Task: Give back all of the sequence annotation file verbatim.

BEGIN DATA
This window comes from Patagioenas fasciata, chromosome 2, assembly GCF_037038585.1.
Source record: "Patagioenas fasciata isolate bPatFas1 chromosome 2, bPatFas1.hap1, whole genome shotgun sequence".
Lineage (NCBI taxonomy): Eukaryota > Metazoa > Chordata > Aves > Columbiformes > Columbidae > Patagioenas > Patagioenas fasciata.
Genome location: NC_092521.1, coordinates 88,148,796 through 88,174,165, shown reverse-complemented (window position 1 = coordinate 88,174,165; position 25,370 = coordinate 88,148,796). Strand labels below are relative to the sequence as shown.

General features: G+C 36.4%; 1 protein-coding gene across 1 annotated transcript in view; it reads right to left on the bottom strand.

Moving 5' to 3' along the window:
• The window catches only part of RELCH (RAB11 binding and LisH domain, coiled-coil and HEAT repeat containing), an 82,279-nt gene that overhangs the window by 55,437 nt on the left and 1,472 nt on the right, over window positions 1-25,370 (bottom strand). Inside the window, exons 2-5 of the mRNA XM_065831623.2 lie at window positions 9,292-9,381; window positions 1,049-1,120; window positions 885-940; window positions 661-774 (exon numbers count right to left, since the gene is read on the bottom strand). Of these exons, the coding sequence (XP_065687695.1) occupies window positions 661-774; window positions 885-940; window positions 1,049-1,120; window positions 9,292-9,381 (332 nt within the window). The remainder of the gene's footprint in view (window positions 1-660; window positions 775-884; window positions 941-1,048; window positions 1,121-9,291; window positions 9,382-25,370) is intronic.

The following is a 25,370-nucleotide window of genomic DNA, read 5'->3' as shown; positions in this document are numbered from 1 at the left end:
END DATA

This window comes from Patagioenas fasciata, chromosome 2, assembly GCF_037038585.1.
Source record: "Patagioenas fasciata isolate bPatFas1 chromosome 2, bPatFas1.hap1, whole genome shotgun sequence".
Lineage (NCBI taxonomy): Eukaryota > Metazoa > Chordata > Aves > Columbiformes > Columbidae > Patagioenas > Patagioenas fasciata.
Genome location: NC_092521.1, coordinates 88,148,796 through 88,174,165, shown reverse-complemented (window position 1 = coordinate 88,174,165; position 25,370 = coordinate 88,148,796). Strand labels below are relative to the sequence as shown.

General features: G+C 36.4%; 1 protein-coding gene across 1 annotated transcript in view; it reads right to left on the bottom strand.

Moving 5' to 3' along the window:
• The window catches only part of RELCH (RAB11 binding and LisH domain, coiled-coil and HEAT repeat containing), an 82,279-nt gene that overhangs the window by 55,437 nt on the left and 1,472 nt on the right, over window positions 1-25,370 (bottom strand). Inside the window, exons 2-5 of the mRNA XM_065831623.2 lie at window positions 9,292-9,381; window positions 1,049-1,120; window positions 885-940; window positions 661-774 (exon numbers count right to left, since the gene is read on the bottom strand). Of these exons, the coding sequence (XP_065687695.1) occupies window positions 661-774; window positions 885-940; window positions 1,049-1,120; window positions 9,292-9,381 (332 nt within the window). The remainder of the gene's footprint in view (window positions 1-660; window positions 775-884; window positions 941-1,048; window positions 1,121-9,291; window positions 9,382-25,370) is intronic.

The following is a 25,370-nucleotide window of genomic DNA, read 5'->3' as shown; positions in this document are numbered from 1 at the left end: